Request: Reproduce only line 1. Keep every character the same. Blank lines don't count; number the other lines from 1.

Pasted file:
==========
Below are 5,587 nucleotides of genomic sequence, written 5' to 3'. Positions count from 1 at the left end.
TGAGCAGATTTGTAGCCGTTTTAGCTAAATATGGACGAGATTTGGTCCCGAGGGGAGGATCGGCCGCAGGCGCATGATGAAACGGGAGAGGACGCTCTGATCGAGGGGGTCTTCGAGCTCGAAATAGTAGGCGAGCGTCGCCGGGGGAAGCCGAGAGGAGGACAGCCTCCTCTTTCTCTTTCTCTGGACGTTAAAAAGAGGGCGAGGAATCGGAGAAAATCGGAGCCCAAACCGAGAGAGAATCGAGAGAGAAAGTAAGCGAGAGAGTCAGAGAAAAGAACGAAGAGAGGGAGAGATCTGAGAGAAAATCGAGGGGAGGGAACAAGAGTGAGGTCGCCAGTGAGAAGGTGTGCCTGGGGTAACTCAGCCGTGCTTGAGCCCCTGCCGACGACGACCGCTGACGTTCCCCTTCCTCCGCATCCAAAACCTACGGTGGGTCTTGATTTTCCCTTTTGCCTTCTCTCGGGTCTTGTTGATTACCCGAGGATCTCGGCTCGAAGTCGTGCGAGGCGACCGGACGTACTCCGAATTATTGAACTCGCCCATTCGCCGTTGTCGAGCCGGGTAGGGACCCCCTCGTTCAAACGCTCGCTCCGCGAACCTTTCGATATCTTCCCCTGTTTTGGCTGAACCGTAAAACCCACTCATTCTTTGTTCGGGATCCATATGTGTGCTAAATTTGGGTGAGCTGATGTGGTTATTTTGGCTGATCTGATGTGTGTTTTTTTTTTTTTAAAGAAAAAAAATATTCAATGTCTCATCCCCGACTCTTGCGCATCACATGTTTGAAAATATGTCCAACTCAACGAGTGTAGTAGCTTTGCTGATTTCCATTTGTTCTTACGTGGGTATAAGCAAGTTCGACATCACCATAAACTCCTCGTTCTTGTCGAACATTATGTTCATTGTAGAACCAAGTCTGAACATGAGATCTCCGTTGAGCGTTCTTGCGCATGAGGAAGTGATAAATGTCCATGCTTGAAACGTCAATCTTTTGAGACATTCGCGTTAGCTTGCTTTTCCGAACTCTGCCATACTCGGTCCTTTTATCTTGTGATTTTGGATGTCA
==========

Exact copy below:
Below are 5,587 nucleotides of genomic sequence, written 5' to 3'. Positions count from 1 at the left end.